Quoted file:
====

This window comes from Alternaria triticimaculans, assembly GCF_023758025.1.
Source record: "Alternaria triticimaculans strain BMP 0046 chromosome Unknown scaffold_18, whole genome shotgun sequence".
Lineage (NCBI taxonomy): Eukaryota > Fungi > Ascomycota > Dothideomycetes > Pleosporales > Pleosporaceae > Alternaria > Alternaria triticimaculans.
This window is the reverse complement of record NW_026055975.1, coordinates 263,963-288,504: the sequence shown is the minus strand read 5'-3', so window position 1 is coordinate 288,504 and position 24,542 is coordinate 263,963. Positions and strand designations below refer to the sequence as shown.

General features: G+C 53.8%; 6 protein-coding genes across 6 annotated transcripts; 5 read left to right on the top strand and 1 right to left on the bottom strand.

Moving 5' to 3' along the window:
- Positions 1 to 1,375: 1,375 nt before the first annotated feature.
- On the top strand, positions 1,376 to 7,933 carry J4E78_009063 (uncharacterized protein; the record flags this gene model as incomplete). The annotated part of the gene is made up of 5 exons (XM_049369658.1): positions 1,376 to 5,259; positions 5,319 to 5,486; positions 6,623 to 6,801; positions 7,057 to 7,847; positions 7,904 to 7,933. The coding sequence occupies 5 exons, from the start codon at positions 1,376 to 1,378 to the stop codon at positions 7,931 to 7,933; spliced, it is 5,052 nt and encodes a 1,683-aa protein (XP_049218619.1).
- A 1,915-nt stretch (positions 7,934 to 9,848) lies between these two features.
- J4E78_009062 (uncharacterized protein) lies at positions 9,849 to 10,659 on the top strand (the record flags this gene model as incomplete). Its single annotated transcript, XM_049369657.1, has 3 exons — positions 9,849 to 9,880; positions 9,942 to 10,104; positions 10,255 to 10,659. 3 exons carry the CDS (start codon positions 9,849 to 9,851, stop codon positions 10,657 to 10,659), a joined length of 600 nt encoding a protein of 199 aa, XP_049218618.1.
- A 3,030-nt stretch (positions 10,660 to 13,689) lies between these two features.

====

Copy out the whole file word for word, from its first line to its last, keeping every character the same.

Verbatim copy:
This window comes from Alternaria triticimaculans, assembly GCF_023758025.1.
Source record: "Alternaria triticimaculans strain BMP 0046 chromosome Unknown scaffold_18, whole genome shotgun sequence".
Lineage (NCBI taxonomy): Eukaryota > Fungi > Ascomycota > Dothideomycetes > Pleosporales > Pleosporaceae > Alternaria > Alternaria triticimaculans.
This window is the reverse complement of record NW_026055975.1, coordinates 263,963-288,504: the sequence shown is the minus strand read 5'-3', so window position 1 is coordinate 288,504 and position 24,542 is coordinate 263,963. Positions and strand designations below refer to the sequence as shown.

General features: G+C 53.8%; 6 protein-coding genes across 6 annotated transcripts; 5 read left to right on the top strand and 1 right to left on the bottom strand.

Moving 5' to 3' along the window:
- Positions 1 to 1,375: 1,375 nt before the first annotated feature.
- On the top strand, positions 1,376 to 7,933 carry J4E78_009063 (uncharacterized protein; the record flags this gene model as incomplete). The annotated part of the gene is made up of 5 exons (XM_049369658.1): positions 1,376 to 5,259; positions 5,319 to 5,486; positions 6,623 to 6,801; positions 7,057 to 7,847; positions 7,904 to 7,933. The coding sequence occupies 5 exons, from the start codon at positions 1,376 to 1,378 to the stop codon at positions 7,931 to 7,933; spliced, it is 5,052 nt and encodes a 1,683-aa protein (XP_049218619.1).
- A 1,915-nt stretch (positions 7,934 to 9,848) lies between these two features.
- J4E78_009062 (uncharacterized protein) lies at positions 9,849 to 10,659 on the top strand (the record flags this gene model as incomplete). Its single annotated transcript, XM_049369657.1, has 3 exons — positions 9,849 to 9,880; positions 9,942 to 10,104; positions 10,255 to 10,659. 3 exons carry the CDS (start codon positions 9,849 to 9,851, stop codon positions 10,657 to 10,659), a joined length of 600 nt encoding a protein of 199 aa, XP_049218618.1.
- A 3,030-nt stretch (positions 10,660 to 13,689) lies between these two features.